Head teacher ‘owes life’ to virtual ward

Posted on in Services

A Middlesbrough head teacher believes that an innovative ‘virtual ward’ programme at South Tees Hospitals NHS Foundation Trust helped to save her life when she contracted COVID pneumonia.

The virtual ward gives COVID-19 patients the opportunity to be discharged from hospital early, where their oxygen levels can be monitored remotely from the comfort of their own home.

Patients are loaned a pulse oximeter – a small non-invasive device which clips on a finger – which allows patients to monitor and report their oxygen levels to the respiratory team at the trust during regular telephone calls.

Julia Rodwell

Julia Rodwell

Julia Rodwell, 51, who was discharged to the trust’s virtual ward after being treated at The James Cook University Hospital, said: “I believe I owe my life to James Cook and in particular, the role the virtual ward played in looking after me. I could never thank them enough. The foresight and ingenuity in setting up such a system is commendable and should be recognised on a national level.”

Julia started to feel unwell during the Christmas holidays. She had a high temperature and, against her natural instincts, called NHS 111 for advice.

“As a typical, relatively fit and active 50-year-old female with no underlying health conditions, I have never telephoned 111 or called an ambulance,” she said.

“I’m one of those people who just ‘get on with things’. You don’t like to be a nuisance but as I had a one of the symptoms of COVID I called NHS 111.”

On the advice of NHS 111 Julia was told to go to The James Cook University Hospital in Middlesbrough to be checked over.

After being examined by clinicians, Julia was identified as being suitable for referral to the virtual ward, a pilot scheme being run by the trust for patients admitted to hospital and diagnosed with COVID-19.

Dr Ramamurthy Sathyamurthy, consultant in respiratory medicine at the trust, said: “This innovative scheme enables clinicians to discharge patients home early, allowing the patient to be at home with the confidence that they are being monitored remotely and supported by the respiratory nursing team. And often, allowing the patient to be at home and out of the hospital environment will improve their mental wellbeing.

“COVID-19 infection can produce low oxygen without the usual breathlessness symptoms and this remote monitoring will pick up deterioration earlier, facilitating readmission and treatment at an earlier stage if needed.

“It’s important to stress that it is not for all patients with COVID-19, but those identified as suitable by clinicians will be referred to the virtual ward.

“Respiratory nurses teach the patient how to use the oximeter and how to record the readings.

“Once we’re satisfied they are able to self-monitor, the patient is given an oximeter and re-sealable envelope with return address, along with an advice leaflet, when they are discharged from hospital. The patients are then transferred home to isolate and begin self-monitoring.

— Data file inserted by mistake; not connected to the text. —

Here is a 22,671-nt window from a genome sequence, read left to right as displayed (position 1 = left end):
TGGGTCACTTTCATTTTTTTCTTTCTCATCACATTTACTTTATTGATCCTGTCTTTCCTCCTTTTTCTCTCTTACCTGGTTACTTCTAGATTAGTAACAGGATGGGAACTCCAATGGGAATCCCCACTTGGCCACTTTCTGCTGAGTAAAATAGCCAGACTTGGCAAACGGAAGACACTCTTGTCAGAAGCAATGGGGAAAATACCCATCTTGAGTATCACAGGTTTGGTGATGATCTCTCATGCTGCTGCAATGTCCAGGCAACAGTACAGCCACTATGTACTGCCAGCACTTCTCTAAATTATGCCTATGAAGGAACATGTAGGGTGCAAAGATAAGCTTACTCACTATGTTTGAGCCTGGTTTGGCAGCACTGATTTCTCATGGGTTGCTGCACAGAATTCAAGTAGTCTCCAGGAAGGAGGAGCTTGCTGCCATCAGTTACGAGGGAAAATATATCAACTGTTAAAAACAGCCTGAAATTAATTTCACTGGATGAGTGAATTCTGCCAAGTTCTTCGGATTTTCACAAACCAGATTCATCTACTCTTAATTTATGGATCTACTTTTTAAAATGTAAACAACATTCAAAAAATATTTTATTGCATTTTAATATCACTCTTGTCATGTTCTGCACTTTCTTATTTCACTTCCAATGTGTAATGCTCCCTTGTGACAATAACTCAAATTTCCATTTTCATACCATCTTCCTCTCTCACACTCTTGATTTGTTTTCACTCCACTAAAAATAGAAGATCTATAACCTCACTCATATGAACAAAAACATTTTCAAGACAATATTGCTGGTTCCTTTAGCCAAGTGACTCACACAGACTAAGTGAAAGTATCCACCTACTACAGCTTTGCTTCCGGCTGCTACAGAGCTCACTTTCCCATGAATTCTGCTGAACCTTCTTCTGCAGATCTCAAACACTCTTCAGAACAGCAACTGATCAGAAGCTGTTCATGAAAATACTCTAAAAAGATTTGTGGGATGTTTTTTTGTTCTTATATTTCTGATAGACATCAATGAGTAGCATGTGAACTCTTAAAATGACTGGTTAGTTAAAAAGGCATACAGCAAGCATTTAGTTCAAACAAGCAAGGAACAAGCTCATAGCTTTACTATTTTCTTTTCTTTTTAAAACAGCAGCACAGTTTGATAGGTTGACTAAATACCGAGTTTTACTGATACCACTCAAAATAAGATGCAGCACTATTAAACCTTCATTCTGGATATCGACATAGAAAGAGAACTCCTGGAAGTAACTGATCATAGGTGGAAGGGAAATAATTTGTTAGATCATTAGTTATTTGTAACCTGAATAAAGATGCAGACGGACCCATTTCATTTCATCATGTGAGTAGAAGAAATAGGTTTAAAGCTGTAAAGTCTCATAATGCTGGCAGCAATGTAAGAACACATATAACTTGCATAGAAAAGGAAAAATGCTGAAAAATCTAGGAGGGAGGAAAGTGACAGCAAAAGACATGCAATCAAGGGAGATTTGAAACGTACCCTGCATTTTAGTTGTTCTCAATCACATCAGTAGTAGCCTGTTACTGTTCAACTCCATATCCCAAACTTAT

“The nurses ring the patient on designated days to discuss their progress and advise on further actions. The patient is also given a telephone number call in case of deterioration for support and advice.”

Julia said: “I was under the care of the virtual ward and I was provided with a pulse oximeter to measure my heart rate and my blood oxygen levels (SpO2).

“After being discharged from hospital I was sitting at home not feeling well with my SpO2 level measuring 84-86 when Janet, the respiratory nurse at the trust, telephoned to do her daily monitoring.

“I told her I felt dreadful and gave her the readings from my oximeter. With her knowledge, training and skills Janet explained that she had made the decision to send an ambulance.”

Julia was admitted to James Cook with a temperature of 39.8 degrees Celsius and was diagnosed with COVID pneumonia. After several days, due to low SpO2 levels, she was placed on CPAP ventilation and her care was overseen by ICU consultants.

Julia said: “The consultants were amazing! As you can imagine, it was a really scary time. They were so kind and caring and they attended the ward daily to ensure CPAP patients did not require further intervention. The treatment and care I received at James Cook was five star.”

Julia remained in hospital for ten days before thankfully being well enough to go home.

Julia believes that if it wasn’t for the intervention of the virtual ward, things could have been a lot worse for her – with possibly tragic consequences.

She said: “On reflection, I am relieved that I was under the care of the virtual ward and received that telephone call from Janet. If not, I may have just stayed at home until it was too late to be treated effectively or may have just deteriorated and died, without recognising the need for help. It just goes to show the system works. Janet was able to identify that I needed help and got me brought in.”

Fast forward a few weeks and Julia’s on the road to recovery. She’s back working at her school but is still feeling the effects of COVID-19. She said: “I feel much better now but I still struggle to catch my breath a little, although I can see that I am making gradual improvements.

“I would like to thank the NHS, the virtual ward and Janet for their amazing work.”